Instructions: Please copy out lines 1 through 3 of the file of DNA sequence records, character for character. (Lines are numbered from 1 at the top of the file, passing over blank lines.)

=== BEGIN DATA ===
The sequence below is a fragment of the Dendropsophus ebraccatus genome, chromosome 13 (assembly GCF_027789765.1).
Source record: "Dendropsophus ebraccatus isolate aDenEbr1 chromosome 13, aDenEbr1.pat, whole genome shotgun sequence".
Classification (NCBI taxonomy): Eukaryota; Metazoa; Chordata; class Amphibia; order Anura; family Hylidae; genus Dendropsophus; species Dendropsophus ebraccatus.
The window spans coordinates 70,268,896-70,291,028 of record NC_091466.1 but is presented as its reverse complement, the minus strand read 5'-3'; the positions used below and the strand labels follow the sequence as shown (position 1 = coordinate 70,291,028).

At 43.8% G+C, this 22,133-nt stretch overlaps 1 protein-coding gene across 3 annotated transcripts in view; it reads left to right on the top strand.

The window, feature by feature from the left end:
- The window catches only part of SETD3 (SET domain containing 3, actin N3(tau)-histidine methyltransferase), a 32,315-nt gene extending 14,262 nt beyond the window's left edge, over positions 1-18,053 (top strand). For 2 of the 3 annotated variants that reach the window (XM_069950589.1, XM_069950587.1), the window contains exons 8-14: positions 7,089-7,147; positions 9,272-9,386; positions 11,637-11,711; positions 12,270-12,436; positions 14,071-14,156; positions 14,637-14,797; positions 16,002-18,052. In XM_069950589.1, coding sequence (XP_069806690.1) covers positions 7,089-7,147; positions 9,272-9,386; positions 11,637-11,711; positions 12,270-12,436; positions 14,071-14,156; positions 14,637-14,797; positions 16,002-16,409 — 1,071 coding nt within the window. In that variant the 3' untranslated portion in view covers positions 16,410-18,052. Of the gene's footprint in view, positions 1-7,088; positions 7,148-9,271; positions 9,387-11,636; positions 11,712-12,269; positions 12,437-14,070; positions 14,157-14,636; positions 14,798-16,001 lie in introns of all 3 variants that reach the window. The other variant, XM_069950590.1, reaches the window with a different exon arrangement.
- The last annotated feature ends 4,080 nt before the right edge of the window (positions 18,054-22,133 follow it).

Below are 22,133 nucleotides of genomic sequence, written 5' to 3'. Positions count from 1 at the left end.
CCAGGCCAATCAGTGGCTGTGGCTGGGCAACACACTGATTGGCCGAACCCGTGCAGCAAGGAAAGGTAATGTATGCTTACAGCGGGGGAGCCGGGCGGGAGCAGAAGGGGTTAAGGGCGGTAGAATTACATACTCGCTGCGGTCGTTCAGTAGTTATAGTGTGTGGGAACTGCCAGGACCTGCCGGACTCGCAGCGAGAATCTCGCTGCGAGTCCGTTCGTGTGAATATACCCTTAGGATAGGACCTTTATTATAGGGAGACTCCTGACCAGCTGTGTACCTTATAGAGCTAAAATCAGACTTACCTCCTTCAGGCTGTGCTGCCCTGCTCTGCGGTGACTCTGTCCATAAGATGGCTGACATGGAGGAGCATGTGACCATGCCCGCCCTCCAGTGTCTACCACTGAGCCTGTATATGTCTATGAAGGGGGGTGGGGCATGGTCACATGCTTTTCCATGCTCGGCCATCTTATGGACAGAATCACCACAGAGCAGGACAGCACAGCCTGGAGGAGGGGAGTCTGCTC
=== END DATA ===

The sequence below is a fragment of the Dendropsophus ebraccatus genome, chromosome 13 (assembly GCF_027789765.1).
Source record: "Dendropsophus ebraccatus isolate aDenEbr1 chromosome 13, aDenEbr1.pat, whole genome shotgun sequence".
Classification (NCBI taxonomy): Eukaryota; Metazoa; Chordata; class Amphibia; order Anura; family Hylidae; genus Dendropsophus; species Dendropsophus ebraccatus.